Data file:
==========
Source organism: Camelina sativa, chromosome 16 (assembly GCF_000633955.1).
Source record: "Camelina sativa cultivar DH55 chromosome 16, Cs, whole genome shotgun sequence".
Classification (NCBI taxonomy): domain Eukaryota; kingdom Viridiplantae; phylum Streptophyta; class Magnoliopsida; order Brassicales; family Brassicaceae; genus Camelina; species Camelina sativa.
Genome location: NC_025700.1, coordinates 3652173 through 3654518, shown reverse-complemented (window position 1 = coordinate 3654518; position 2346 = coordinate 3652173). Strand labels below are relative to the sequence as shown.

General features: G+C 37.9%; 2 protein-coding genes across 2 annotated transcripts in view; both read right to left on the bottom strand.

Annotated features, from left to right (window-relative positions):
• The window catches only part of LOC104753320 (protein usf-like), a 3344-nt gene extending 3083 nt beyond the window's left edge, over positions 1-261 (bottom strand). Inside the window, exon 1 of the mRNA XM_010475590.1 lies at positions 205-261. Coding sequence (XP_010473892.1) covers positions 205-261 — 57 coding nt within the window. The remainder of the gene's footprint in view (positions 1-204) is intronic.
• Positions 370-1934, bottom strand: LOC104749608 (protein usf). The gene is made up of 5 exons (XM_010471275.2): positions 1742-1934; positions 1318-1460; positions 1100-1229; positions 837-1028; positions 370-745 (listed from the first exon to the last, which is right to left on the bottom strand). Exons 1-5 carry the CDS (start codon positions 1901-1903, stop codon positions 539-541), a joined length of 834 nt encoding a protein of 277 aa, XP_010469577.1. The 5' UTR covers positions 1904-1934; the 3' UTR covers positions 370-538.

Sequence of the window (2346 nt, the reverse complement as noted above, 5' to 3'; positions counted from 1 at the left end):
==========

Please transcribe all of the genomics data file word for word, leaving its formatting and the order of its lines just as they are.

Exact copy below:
Source organism: Camelina sativa, chromosome 16 (assembly GCF_000633955.1).
Source record: "Camelina sativa cultivar DH55 chromosome 16, Cs, whole genome shotgun sequence".
Classification (NCBI taxonomy): domain Eukaryota; kingdom Viridiplantae; phylum Streptophyta; class Magnoliopsida; order Brassicales; family Brassicaceae; genus Camelina; species Camelina sativa.
Genome location: NC_025700.1, coordinates 3652173 through 3654518, shown reverse-complemented (window position 1 = coordinate 3654518; position 2346 = coordinate 3652173). Strand labels below are relative to the sequence as shown.

General features: G+C 37.9%; 2 protein-coding genes across 2 annotated transcripts in view; both read right to left on the bottom strand.

Annotated features, from left to right (window-relative positions):
• The window catches only part of LOC104753320 (protein usf-like), a 3344-nt gene extending 3083 nt beyond the window's left edge, over positions 1-261 (bottom strand). Inside the window, exon 1 of the mRNA XM_010475590.1 lies at positions 205-261. Coding sequence (XP_010473892.1) covers positions 205-261 — 57 coding nt within the window. The remainder of the gene's footprint in view (positions 1-204) is intronic.
• Positions 370-1934, bottom strand: LOC104749608 (protein usf). The gene is made up of 5 exons (XM_010471275.2): positions 1742-1934; positions 1318-1460; positions 1100-1229; positions 837-1028; positions 370-745 (listed from the first exon to the last, which is right to left on the bottom strand). Exons 1-5 carry the CDS (start codon positions 1901-1903, stop codon positions 539-541), a joined length of 834 nt encoding a protein of 277 aa, XP_010469577.1. The 5' UTR covers positions 1904-1934; the 3' UTR covers positions 370-538.

Sequence of the window (2346 nt, the reverse complement as noted above, 5' to 3'; positions counted from 1 at the left end):